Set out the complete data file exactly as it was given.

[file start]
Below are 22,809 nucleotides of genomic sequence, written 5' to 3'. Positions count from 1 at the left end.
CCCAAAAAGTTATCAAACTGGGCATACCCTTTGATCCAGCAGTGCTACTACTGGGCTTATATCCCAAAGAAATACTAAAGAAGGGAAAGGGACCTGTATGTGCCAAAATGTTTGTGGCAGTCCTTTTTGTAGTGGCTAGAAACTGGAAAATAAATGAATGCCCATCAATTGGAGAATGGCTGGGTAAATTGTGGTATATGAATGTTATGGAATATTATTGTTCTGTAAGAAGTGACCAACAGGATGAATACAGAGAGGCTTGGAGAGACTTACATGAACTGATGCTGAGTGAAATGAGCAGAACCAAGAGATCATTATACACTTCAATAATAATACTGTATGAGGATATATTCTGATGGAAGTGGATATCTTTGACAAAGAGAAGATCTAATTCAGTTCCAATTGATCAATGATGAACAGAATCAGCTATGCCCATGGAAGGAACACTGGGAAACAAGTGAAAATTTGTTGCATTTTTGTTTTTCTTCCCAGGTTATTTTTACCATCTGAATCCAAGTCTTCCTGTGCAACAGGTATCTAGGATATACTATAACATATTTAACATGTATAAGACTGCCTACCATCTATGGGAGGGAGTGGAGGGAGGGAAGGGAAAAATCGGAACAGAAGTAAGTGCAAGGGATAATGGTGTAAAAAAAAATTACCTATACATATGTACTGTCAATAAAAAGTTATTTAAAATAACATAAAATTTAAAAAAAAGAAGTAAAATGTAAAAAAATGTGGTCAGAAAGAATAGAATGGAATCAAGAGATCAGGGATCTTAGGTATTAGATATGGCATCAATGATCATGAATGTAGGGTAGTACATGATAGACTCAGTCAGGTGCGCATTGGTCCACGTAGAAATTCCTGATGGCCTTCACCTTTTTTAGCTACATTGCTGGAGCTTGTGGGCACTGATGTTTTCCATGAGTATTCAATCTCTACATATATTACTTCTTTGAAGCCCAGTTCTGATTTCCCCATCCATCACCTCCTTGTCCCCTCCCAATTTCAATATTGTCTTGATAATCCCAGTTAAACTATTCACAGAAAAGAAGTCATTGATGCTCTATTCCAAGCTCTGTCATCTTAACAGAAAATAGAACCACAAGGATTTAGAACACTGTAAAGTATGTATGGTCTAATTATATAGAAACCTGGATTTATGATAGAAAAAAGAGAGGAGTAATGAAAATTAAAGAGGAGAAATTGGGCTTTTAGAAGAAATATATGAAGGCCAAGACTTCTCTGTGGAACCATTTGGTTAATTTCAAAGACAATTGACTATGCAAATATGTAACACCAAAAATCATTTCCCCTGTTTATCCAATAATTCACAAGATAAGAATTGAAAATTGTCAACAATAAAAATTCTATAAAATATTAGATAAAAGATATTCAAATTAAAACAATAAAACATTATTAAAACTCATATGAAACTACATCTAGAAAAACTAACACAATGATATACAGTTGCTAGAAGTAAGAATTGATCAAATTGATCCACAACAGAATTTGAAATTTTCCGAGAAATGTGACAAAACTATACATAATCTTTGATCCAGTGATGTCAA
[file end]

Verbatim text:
Below are 22,809 nucleotides of genomic sequence, written 5' to 3'. Positions count from 1 at the left end.
CCCAAAAAGTTATCAAACTGGGCATACCCTTTGATCCAGCAGTGCTACTACTGGGCTTATATCCCAAAGAAATACTAAAGAAGGGAAAGGGACCTGTATGTGCCAAAATGTTTGTGGCAGTCCTTTTTGTAGTGGCTAGAAACTGGAAAATAAATGAATGCCCATCAATTGGAGAATGGCTGGGTAAATTGTGGTATATGAATGTTATGGAATATTATTGTTCTGTAAGAAGTGACCAACAGGATGAATACAGAGAGGCTTGGAGAGACTTACATGAACTGATGCTGAGTGAAATGAGCAGAACCAAGAGATCATTATACACTTCAATAATAATACTGTATGAGGATATATTCTGATGGAAGTGGATATCTTTGACAAAGAGAAGATCTAATTCAGTTCCAATTGATCAATGATGAACAGAATCAGCTATGCCCATGGAAGGAACACTGGGAAACAAGTGAAAATTTGTTGCATTTTTGTTTTTCTTCCCAGGTTATTTTTACCATCTGAATCCAAGTCTTCCTGTGCAACAGGTATCTAGGATATACTATAACATATTTAACATGTATAAGACTGCCTACCATCTATGGGAGGGAGTGGAGGGAGGGAAGGGAAAAATCGGAACAGAAGTAAGTGCAAGGGATAATGGTGTAAAAAAAAATTACCTATACATATGTACTGTCAATAAAAAGTTATTTAAAATAACATAAAATTTAAAAAAAAGAAGTAAAATGTAAAAAAATGTGGTCAGAAAGAATAGAATGGAATCAAGAGATCAGGGATCTTAGGTATTAGATATGGCATCAATGATCATGAATGTAGGGTAGTACATGATAGACTCAGTCAGGTGCGCATTGGTCCACGTAGAAATTCCTGATGGCCTTCACCTTTTTTAGCTACATTGCTGGAGCTTGTGGGCACTGATGTTTTCCATGAGTATTCAATCTCTACATATATTACTTCTTTGAAGCCCAGTTCTGATTTCCCCATCCATCACCTCCTTGTCCCCTCCCAATTTCAATATTGTCTTGATAATCCCAGTTAAACTATTCACAGAAAAGAAGTCATTGATGCTCTATTCCAAGCTCTGTCATCTTAACAGAAAATAGAACCACAAGGATTTAGAACACTGTAAAGTATGTATGGTCTAATTATATAGAAACCTGGATTTATGATAGAAAAAAGAGAGGAGTAATGAAAATTAAAGAGGAGAAATTGGGCTTTTAGAAGAAATATATGAAGGCCAAGACTTCTCTGTGGAACCATTTGGTTAATTTCAAAGACAATTGACTATGCAAATATGTAACACCAAAAATCATTTCCCCTGTTTATCCAATAATTCACAAGATAAGAATTGAAAATTGTCAACAATAAAAATTCTATAAAATATTAGATAAAAGATATTCAAATTAAAACAATAAAACATTATTAAAACTCATATGAAACTACATCTAGAAAAACTAACACAATGATATACAGTTGCTAGAAGTAAGAATTGATCAAATTGATCCACAACAGAATTTGAAATTTTCCGAGAAATGTGACAAAACTATACATAATCTTTGATCCAGTGATGTCAA